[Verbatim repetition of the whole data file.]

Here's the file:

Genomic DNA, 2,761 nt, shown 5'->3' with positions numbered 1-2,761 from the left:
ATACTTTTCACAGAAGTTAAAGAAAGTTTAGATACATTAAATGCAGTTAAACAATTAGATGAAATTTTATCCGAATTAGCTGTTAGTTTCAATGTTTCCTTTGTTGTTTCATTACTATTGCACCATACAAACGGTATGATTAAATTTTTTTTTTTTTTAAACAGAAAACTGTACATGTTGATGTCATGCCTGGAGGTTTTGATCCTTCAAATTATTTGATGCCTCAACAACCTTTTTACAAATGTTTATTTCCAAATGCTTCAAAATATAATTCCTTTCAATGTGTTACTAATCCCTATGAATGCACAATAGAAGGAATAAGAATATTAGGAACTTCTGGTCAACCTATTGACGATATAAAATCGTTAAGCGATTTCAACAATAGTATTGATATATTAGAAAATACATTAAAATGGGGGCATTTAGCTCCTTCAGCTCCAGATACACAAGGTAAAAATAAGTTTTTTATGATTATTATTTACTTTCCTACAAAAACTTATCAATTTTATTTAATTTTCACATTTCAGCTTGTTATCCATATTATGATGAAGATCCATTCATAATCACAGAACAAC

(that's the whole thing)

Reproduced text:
Genomic DNA, 2,761 nt, shown 5'->3' with positions numbered 1-2,761 from the left:
ATACTTTTCACAGAAGTTAAAGAAAGTTTAGATACATTAAATGCAGTTAAACAATTAGATGAAATTTTATCCGAATTAGCTGTTAGTTTCAATGTTTCCTTTGTTGTTTCATTACTATTGCACCATACAAACGGTATGATTAAATTTTTTTTTTTTTTAAACAGAAAACTGTACATGTTGATGTCATGCCTGGAGGTTTTGATCCTTCAAATTATTTGATGCCTCAACAACCTTTTTACAAATGTTTATTTCCAAATGCTTCAAAATATAATTCCTTTCAATGTGTTACTAATCCCTATGAATGCACAATAGAAGGAATAAGAATATTAGGAACTTCTGGTCAACCTATTGACGATATAAAATCGTTAAGCGATTTCAACAATAGTATTGATATATTAGAAAATACATTAAAATGGGGGCATTTAGCTCCTTCAGCTCCAGATACACAAGGTAAAAATAAGTTTTTTATGATTATTATTTACTTTCCTACAAAAACTTATCAATTTTATTTAATTTTCACATTTCAGCTTGTTATCCATATTATGATGAAGATCCATTCATAATCACAGAACAAC